There are a number of Mennonite organizations operating in Ukraine and especially in the Zaporozhe area. One of these is the Mennonite Family Centre. It operates a personal care home for seniors. Their manager is a local person by the name of Borys Letkeman. He is a descendant of Mennonites who were exiled to the east during Soviet times. He has returned to live in the area where his Mennonite ancestors once lived.
|Borys Letkeman with Seniors|
When we arrived in his office, he told us of a phone call he had received that morning. It was from a Mennonite church pastor in the village Balkavoya (called Fuerstenwerder in Mennonite times). The pastor had a young mother in his office and she was destitute. Her husband had recently abandoned her with 3 young children and they had nothing. Borys referred to her as being “free of all encumbrances”. This is not an area where Borys has any direct responsibility, but from the tears in his eyes, I could tell that he had done something to provide assistance. It is beautiful to see the cooperation that exists between the various Mennonite agencies.
The Mennonite Centre has been active with an organization called Promitei. It deals with handicapped or disadvantaged children. In particular, it has worked very closely with children suffering from autism. This disorder is not well understood in Ukraine, even by pediatricians. Consequently children are often misdiagnosed. Promitei would like to get children diagnosed very early and work with them to ensure that they are properly “socialized” - to directly quote the interpreter. This is not some old political indoctrination from communist times but rather it expresses a desire to ensure the children properly develop their social skills.
|Children Interacting With Staff|
Promitei has recently moved from small downtown apartments to a large house further out in the suburbs. The space is given to them rent free by a sympathetic orthodox priest. Both our organization and the Mennonite Family Centre provide crucial financial support to operate the place.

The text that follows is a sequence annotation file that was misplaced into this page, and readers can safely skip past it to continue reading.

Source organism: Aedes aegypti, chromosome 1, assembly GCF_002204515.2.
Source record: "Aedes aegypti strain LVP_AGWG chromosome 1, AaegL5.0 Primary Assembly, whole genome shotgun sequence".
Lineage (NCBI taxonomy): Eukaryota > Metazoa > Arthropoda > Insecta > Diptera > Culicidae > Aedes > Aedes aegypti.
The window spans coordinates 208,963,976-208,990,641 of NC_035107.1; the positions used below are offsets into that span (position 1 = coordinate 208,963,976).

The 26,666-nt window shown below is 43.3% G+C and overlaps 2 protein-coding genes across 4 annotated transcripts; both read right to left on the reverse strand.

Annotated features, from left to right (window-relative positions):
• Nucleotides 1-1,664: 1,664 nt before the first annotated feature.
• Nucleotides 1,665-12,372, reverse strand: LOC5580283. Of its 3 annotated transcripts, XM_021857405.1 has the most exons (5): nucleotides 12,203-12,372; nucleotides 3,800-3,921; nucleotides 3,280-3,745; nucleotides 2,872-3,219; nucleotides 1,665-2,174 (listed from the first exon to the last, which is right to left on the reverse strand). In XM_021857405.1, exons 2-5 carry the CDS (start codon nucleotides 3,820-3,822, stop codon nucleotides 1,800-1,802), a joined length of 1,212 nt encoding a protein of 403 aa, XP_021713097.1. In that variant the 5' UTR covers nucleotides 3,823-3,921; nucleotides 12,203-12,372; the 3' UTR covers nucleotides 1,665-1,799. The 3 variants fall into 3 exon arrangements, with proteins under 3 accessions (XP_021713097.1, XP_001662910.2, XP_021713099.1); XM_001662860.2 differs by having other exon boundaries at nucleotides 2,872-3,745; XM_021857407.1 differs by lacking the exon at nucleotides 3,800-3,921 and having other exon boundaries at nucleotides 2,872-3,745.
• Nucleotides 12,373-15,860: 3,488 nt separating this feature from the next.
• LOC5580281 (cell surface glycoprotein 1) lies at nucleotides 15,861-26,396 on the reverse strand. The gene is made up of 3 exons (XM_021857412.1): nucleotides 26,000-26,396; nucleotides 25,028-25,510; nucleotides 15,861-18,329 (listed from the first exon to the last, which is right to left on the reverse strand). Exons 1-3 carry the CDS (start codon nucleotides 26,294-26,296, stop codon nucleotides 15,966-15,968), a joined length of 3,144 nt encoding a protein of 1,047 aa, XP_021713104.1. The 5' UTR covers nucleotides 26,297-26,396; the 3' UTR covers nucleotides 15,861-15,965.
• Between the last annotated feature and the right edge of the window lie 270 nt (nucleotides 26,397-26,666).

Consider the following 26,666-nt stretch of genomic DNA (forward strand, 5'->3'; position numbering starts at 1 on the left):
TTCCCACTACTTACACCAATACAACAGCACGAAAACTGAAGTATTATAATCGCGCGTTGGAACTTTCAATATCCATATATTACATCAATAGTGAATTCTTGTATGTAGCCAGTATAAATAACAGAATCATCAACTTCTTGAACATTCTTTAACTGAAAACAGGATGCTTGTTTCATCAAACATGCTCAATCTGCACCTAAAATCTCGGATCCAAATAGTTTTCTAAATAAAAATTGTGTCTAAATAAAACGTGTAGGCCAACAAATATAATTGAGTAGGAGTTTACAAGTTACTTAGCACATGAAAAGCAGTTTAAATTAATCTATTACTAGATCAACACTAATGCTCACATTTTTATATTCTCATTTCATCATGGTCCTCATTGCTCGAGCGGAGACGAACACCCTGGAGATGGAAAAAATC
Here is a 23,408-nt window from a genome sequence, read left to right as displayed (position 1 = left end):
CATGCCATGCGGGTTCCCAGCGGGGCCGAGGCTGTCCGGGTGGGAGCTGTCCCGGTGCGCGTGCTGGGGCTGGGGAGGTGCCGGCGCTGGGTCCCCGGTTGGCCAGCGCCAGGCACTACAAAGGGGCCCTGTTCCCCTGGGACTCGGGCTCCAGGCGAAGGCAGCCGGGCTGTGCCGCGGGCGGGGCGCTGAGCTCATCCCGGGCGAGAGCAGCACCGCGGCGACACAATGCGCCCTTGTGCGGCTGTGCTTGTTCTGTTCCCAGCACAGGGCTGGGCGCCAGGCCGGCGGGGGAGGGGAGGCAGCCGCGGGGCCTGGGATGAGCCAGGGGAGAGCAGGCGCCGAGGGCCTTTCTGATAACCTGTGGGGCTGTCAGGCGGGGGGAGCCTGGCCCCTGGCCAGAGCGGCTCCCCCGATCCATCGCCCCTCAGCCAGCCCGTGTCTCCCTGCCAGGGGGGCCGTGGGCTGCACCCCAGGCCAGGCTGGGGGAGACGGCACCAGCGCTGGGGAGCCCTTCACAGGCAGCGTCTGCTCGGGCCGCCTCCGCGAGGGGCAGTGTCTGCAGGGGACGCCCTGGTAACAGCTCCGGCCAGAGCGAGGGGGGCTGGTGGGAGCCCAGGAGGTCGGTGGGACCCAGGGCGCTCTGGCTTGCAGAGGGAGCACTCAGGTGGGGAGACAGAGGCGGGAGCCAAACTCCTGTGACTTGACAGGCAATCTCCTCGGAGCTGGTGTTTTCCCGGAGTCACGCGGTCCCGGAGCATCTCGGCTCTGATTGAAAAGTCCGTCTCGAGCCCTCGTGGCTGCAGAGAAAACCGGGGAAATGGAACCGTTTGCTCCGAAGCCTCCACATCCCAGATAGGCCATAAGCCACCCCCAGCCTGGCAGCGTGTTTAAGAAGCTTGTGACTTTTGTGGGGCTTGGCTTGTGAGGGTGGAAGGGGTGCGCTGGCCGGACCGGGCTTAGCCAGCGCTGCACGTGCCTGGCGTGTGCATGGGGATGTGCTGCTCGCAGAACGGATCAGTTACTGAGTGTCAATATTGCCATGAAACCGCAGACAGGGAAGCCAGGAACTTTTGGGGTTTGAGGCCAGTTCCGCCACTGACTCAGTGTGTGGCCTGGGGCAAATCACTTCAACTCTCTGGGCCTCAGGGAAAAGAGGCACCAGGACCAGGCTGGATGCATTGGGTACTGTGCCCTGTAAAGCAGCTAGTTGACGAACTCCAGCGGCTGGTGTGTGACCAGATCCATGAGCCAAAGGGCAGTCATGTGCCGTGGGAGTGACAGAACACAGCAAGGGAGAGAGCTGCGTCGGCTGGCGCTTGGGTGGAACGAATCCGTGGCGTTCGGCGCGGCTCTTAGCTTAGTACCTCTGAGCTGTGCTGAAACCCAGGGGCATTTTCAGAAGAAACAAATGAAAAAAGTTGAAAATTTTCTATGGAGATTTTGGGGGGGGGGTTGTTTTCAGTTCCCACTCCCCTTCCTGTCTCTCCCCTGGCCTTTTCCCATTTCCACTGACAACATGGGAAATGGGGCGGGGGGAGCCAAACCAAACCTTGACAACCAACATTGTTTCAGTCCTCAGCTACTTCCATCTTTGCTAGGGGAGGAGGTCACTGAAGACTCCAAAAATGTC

|New Building for Promitei Centre|
When we first arrived at Promitei, their director Anjelica, was not present. She arrived soon after and offered profuse apologies. Her mother, who until now had been the prime care giver for their ailing father, had herself suffered a stroke. Anjelica was now desperately trying to organize some home care. Olga suggested that we contact Borys Letkeman as his organization had a program to provide home care. Our Mennonite Centre cannot do everything and it is good to call on other agencies for important help.
|Promitei class with Angelica on the Right|
Next week Thursday, the Promitei centre is holding a major conference on autism. Many pediatricians have been invited and they are also bringing in some experts from Kyiv. The Mennonite Centre is sponsoring this conference in the hope of improving the ability of doctors to properly diagnose this disorder. As we are the sponsoring organization, I was informed that I am listed as one of the speakers. Wonder what I will say to the pediatricians.
If you wish to know more about the work of the Mennonite Centre, you can check out our web site at: http://www.mennonitecentre.ca/ or follow our daily activities on Facebook at: https://www.facebook.com/Mennonite-Centre-Ukraine-735361069838076/